Wednesday, March 28, 2012

Deep brain stimulation involves the implantation of electrodes within the brain which are connected with wires to a electronic impulse generator implanted in the chest. This "brain pacemaker" then emits a current which stimulates a specific area of the brain, in this case a location called the habenula.

The habenula, according to the report, is a location next to the brain stem responsible for control of three major neurotransmitter systems which are believed to be involved in depression.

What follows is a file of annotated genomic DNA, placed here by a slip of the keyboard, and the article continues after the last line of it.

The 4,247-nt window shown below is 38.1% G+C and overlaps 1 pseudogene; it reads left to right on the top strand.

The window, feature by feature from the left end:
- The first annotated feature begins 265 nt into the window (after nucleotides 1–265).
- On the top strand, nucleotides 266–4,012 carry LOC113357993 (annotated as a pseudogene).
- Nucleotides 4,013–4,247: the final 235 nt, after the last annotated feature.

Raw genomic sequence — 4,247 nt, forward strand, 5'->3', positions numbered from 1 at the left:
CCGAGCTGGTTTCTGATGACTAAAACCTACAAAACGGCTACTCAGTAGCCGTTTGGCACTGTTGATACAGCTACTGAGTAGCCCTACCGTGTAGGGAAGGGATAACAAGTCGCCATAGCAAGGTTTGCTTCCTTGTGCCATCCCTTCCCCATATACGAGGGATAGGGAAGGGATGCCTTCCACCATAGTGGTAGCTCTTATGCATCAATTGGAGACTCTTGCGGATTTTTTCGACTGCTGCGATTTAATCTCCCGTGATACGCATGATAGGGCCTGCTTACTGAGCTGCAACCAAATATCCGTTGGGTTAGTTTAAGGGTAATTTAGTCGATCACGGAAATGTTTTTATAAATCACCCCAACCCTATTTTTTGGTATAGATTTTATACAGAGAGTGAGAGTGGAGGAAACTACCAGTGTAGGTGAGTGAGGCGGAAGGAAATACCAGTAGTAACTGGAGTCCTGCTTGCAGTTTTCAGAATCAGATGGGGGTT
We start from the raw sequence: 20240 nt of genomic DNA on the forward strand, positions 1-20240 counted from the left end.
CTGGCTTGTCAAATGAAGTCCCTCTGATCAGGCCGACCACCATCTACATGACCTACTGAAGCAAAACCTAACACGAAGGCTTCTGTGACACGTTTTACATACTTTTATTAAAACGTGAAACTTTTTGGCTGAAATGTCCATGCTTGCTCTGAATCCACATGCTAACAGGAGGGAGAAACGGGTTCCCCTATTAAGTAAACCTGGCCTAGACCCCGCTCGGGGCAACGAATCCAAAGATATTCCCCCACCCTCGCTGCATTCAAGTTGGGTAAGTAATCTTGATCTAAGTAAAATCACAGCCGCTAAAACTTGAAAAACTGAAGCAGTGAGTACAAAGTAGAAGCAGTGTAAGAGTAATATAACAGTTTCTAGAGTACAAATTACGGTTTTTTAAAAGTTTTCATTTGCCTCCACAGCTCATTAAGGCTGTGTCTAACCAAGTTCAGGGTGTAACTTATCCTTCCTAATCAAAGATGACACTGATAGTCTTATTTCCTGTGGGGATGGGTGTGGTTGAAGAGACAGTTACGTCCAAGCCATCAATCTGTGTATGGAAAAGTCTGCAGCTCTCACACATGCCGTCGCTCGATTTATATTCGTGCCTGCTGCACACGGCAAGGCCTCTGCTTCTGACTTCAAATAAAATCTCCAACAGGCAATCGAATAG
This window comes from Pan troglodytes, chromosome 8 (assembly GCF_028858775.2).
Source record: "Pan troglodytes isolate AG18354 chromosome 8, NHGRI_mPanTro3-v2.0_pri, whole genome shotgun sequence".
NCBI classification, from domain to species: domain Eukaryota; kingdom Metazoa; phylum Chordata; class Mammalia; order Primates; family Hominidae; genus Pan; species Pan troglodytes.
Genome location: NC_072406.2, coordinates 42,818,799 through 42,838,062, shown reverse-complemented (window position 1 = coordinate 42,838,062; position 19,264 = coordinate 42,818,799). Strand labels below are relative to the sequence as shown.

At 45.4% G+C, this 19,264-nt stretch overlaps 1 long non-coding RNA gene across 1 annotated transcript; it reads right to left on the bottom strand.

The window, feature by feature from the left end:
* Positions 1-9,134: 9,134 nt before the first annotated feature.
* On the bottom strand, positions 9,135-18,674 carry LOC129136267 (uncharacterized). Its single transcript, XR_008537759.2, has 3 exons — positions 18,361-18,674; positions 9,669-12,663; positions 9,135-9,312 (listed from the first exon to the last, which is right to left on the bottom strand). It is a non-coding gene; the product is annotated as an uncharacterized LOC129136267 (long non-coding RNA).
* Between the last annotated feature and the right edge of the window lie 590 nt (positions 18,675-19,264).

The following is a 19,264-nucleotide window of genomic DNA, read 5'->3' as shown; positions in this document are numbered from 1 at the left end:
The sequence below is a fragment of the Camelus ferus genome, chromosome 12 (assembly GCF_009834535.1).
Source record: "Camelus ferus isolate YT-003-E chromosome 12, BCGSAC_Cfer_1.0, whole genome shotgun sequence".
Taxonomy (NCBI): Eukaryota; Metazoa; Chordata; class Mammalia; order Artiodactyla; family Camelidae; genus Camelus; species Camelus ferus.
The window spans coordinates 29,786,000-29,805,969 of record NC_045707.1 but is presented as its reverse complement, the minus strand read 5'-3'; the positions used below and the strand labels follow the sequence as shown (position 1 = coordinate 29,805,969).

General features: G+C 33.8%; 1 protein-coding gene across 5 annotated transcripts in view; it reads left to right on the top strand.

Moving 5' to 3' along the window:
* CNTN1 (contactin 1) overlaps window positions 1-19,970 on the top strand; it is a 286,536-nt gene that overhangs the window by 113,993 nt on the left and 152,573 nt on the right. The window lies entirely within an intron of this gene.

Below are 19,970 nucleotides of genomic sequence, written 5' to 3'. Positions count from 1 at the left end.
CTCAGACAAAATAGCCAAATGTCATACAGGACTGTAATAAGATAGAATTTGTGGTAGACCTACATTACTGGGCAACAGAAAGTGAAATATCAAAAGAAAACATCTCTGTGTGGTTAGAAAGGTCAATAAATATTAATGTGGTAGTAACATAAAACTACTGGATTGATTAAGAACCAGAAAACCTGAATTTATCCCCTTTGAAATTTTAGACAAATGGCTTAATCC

The researchers received accidental confirmation of the operation's success when the device was switched off during preparation for a unrelated surgical procedure and then no one remembered to turn it back on for several days. The patient's depression immediately returned, but then abated once the brain stimulation was resumed.

Another larger study is planned with hopes that it will prove that stimulation of the habenula is both safe and more effective than stimulation of other brain locations in relieving treatment resistant depression. If it proves effective, this could be wonderful news for those who have struggled to find a treatment that helps them.

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